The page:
Networking ROI (PRofessional Development Week Extra)

Posted by Rachel Esterline on Mar 10, 2009 in Networking |

This post is a part of PRofessional Development Week. This special week, originally to last from March 2 to March 6, will be extended. Here is one PRofessional extra.

This is a guest post by Dave Baker, a student at St. John Fisher College. Dave is a PRSSA chapter president and has previously served as vice president of client communications at PRIMA Connections (SJFC’s student-run firm).

This week I received some great advice and I felt it needed to be passed along. I have been seeking some help on which career path to choose among the many that are available to the future PR practitioner. My new mentor handed me a brochure for an upcoming seminar.

Now, I am no stranger to seminars. I attend them whenever I can, but this time it was sort of different. I asked her who was speaking and she hadn’t bothered to look yet. I asked what the topic was and again she didn’t know. Not only did she not know but also she didn’t completely care. “It isn’t about the topic or the speaker, it’s about who you can meet and that’s why you need to go. And while you are there, you should see about joining.” By the way, the speaker received high praise, as did the topic once her point was made.

I never thought of it this way. Sure, the speaker matters, when you have the job, as does the content but I don’t have anything yet and that was her point. Early in your career, you join as much as you can and attend whatever possible just so you can meet people. It’s always been about who you know and what better way to find friends, mentors, internships and even the inside track on the job hunt than to get out there and talk to the people who make this happen.

This discussion made me think about the events I have attended through PRSSA and other organizations and I realized I have been going about my seminar selection all wrong. I looked at what I would like and see what I can get out of it. I realize that this isn’t a great strategy for networking at all. I should look at the event and determine who is going to be at there and decide if that is the group I want to get to know. The social media marketing measurement group is a world apart from the non-profit fundraising one but attending both would provide me with the least amount of crossover and the most contacts.

Like I was saying, I have gotten a lot out of what I have seen so far and as I am about to graduate I think this is the best time to pass along the tips I have taken away…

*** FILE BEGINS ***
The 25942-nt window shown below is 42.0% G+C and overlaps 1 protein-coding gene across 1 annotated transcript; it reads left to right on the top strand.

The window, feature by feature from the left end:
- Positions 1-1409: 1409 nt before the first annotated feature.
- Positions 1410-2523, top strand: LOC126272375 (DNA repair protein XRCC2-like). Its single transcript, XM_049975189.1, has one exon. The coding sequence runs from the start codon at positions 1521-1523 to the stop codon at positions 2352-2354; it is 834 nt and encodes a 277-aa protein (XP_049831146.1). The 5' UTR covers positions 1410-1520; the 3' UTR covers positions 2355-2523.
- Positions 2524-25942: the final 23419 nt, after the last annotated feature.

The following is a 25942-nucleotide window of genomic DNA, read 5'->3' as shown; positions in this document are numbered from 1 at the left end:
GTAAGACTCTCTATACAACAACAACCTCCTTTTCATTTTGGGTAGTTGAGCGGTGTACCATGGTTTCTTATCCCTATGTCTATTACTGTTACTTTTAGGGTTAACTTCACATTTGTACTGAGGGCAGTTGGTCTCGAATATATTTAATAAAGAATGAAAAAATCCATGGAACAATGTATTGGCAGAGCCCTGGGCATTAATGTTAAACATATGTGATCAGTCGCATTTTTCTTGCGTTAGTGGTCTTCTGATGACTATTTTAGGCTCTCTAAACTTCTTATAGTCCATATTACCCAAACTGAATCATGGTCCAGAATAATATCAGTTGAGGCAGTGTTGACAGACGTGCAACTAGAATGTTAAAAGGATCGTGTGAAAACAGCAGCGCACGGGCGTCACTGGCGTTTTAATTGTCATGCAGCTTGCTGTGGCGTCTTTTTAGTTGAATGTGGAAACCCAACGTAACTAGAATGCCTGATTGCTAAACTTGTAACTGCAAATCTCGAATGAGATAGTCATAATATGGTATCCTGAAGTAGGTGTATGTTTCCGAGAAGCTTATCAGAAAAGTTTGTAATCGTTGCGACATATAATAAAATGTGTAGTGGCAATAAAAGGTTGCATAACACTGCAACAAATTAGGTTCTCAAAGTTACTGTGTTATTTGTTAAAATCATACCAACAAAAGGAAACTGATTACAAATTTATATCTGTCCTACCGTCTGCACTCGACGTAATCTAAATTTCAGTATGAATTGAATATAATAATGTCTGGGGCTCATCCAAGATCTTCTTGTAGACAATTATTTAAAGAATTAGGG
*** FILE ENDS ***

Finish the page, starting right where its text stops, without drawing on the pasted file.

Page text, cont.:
1. Get there early. The best contacts are made before the food is served, as many people can’t invest the afternoon in socializing after the speaker is done.
  2. Bring a friend. Any experience you see as a good one is worth sharing. Plus, two people can work a room easier than one.
  3. Meet the people working the registration table. It is so nice to walk in to a room full of strangers and see that familiar face behind the registration desk. Not only can they expedite getting you in the room they can also be a great resource to connect you with a stranger.
  4. Get on the mailing list. You don’t want to wait until the last minute to rearrange your life if you are among the early invitees and you can pay online adding that “I’m a regular attendee” air about you.
  5. Meet the speaker. You just paid $25 for lunch that was probably chicken French and you sat through a presentation that every professional in the room saw as valuable. Maybe you should think about meeting this person that was identified as a valuable resource by the sponsoring organization.

The bottom line about attending any event is ROI. What is your return on the money you spent and time you invested in attending. What everyone fails to realize is in this case ROI is what we make it. No one is going to hand you the perfect job just for showing up or introduce you to a wonderful employer if they nothing good to say about you.

Put yourself out there at these events and reap the rewards of your efforts. It only takes one good contact to make an event a success but you have to take that first step.

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[…] Rachel M. Esterline, for anyone who has never heard me mention her before, is amazing. She is a real inspiration to other students everywhere regardless of their age. Rachel runs one of the better blogs I read and she has given me a couple of opportunities to contribute to her site. My latest attempt was a spot about Networking’s ROI and it can be found here. […]


 

[…] thinking, “Yeah, I already know this. I read all about networking all the time. I’ve even read about it on Girl Meets Business here, here, and here.” And, if […]


 

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